My Mum is fond of telling the story of when I was a little girl. The one where all the other girls loved pretty dolls and I only ever wanted toy cars. And to climb trees. And to have terribly big adventures.
I still love cars (and now get to drive them- too fast probably) and I still lust after owning the highest of high tree house. One where I can pull the rope ladder up after me and leave the world behind (until I get hungry anyway).
And I'm wondering if this is where it all started, my love for things tough. The Parka rather than the Princess Coat. The Biker Boots as opposed to the Mary Janes. The Little Lacey Dress, yes, but worn with my Doc Martens.
For me there's nothing more appealing than a bit of girliness worn with big tough boy'ness. Which is probably why I love beyond measure these 'tough love' items from Young British Designers.
First up? The Tatum Boy Boots from Lama Peach. All scuffed and tough'ed and ridged and soft and laced. Brand new yet adored and abused already. I wear these with leggings and butter-cream frayed chiffon skirt and big black knit. Marvelous.
Then there's the Daisy Biker Jacket from those 'Hide Heroines' over at Swagga & Soul. This little jacket is genius. It has all of the essential visual Biker Jacket boy cues yet is shrunken of sleeve and length to emphasise your innate girliness. So cool whether worn with little dress or poker jeans and heels. It's that all powerful juxtaposition of male/female played out in leather this time.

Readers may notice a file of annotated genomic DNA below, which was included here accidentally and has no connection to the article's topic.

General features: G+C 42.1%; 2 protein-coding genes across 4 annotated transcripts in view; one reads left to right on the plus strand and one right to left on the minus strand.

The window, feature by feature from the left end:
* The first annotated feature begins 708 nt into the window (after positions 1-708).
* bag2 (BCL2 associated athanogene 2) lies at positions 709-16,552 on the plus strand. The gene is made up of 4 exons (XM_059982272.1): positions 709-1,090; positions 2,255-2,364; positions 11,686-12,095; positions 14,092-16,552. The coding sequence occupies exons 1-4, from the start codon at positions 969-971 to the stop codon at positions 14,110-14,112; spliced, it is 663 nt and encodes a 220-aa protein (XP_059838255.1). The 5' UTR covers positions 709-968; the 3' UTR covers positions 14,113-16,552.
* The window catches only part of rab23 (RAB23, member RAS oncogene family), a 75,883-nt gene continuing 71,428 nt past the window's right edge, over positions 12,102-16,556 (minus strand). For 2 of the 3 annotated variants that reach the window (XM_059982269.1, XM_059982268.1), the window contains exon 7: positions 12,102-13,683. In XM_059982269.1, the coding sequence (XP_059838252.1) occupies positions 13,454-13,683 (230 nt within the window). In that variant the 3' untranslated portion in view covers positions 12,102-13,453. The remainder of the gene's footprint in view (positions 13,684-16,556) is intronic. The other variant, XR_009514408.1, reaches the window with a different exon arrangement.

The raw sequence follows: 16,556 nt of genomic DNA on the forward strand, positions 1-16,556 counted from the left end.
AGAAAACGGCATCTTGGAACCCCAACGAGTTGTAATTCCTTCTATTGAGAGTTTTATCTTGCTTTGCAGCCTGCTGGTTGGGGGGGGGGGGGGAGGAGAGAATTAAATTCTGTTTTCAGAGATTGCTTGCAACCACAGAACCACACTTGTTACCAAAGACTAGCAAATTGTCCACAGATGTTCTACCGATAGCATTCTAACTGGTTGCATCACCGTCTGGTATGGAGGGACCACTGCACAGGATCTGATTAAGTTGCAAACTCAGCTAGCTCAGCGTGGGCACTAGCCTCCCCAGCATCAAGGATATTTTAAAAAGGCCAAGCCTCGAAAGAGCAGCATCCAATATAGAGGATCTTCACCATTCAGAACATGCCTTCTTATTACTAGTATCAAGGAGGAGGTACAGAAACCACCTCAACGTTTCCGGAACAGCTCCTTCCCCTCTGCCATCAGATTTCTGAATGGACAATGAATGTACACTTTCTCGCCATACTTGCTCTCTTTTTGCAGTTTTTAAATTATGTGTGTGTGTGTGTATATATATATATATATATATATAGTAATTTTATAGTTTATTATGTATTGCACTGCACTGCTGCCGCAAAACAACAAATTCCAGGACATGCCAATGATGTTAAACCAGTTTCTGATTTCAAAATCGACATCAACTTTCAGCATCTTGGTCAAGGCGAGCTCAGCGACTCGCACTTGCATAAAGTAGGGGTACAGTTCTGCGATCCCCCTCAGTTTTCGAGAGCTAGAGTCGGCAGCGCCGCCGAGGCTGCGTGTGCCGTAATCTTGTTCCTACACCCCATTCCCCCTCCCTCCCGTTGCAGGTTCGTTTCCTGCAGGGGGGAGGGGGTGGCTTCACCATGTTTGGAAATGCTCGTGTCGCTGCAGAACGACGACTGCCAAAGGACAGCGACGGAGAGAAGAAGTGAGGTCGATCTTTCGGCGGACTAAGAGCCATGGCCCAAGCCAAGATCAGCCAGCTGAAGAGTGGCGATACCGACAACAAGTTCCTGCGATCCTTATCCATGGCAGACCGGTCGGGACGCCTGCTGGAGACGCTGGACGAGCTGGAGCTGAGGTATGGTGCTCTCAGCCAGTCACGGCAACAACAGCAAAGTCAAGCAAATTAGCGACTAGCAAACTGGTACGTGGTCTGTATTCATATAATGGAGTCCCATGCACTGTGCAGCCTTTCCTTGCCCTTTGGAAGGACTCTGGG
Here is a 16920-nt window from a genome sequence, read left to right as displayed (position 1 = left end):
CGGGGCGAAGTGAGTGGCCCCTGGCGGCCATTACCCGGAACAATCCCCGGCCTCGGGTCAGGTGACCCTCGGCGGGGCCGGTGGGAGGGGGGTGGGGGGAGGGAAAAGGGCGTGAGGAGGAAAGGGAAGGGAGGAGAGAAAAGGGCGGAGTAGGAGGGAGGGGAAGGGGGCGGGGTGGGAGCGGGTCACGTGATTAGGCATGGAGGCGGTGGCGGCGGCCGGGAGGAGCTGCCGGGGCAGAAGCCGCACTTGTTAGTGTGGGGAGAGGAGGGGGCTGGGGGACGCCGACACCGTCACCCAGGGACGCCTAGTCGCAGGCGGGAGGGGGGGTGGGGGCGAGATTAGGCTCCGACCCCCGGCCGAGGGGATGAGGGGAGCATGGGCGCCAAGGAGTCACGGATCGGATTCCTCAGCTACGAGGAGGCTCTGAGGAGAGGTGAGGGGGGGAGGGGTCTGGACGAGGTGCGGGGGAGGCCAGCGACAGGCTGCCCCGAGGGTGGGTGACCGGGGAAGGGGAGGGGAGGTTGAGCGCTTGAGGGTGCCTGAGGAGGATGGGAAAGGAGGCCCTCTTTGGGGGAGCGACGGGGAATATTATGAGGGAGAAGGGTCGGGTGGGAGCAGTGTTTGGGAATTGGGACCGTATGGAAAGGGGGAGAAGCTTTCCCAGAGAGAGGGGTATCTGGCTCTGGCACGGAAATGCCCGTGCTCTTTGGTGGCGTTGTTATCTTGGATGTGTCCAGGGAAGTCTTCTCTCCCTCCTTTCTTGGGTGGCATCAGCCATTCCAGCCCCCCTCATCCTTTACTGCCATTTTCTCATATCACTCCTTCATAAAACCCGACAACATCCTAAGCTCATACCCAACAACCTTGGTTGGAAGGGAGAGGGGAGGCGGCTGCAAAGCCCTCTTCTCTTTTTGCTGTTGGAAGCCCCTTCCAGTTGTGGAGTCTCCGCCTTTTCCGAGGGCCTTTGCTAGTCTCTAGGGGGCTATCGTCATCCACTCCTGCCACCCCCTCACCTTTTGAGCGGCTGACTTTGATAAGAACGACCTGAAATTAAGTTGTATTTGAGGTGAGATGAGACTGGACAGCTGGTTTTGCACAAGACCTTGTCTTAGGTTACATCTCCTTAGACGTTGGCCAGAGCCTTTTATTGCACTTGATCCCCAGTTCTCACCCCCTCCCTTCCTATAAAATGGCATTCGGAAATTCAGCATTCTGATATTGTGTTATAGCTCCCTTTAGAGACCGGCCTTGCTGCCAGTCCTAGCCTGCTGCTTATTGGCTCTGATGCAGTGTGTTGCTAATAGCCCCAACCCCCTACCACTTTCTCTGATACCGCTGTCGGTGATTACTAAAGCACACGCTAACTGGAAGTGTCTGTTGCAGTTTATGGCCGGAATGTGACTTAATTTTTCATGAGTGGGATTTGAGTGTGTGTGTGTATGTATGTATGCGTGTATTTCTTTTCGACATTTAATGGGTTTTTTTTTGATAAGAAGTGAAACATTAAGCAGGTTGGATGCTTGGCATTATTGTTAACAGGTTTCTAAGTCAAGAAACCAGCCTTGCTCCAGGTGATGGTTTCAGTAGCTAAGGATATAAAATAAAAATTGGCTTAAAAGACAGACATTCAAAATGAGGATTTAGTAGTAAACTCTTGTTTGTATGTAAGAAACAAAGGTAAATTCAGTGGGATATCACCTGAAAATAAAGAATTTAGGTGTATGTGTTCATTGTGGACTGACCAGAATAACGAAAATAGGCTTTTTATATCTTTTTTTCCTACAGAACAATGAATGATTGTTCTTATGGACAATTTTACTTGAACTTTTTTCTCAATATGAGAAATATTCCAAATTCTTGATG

And speaking of leather let's not forget the all-powerful Eudon Choi equestrian inspired cuff. There's definitely something S&M about this piece. Something about wrapping the delicate female wrist in a vice grip of finest leather.
Few male designers do the whole boy girl thing as well as J.W Anderson. His irreverent take on fashion leads to girls dressed as boys dressed as girls. This boy trouser suit couldn't fail to make a girl look more feminine.
And to top it all how about a big red messenger bag from Issi? Created from recycled butch fire hose used by macho firefighters in hours of need. Recycled into a glorious 'carry your life in it' bag with a vibrant silk volcano screen print within. Its size and beautiful functionality only serves to draw attention to your female form teetering behind it.
I never wanted to be a boy. Just to beg, borrow and steal boy stuff. And wear it. My way. My Mum still doesn't get it but I reckon by now she has learned to live with it.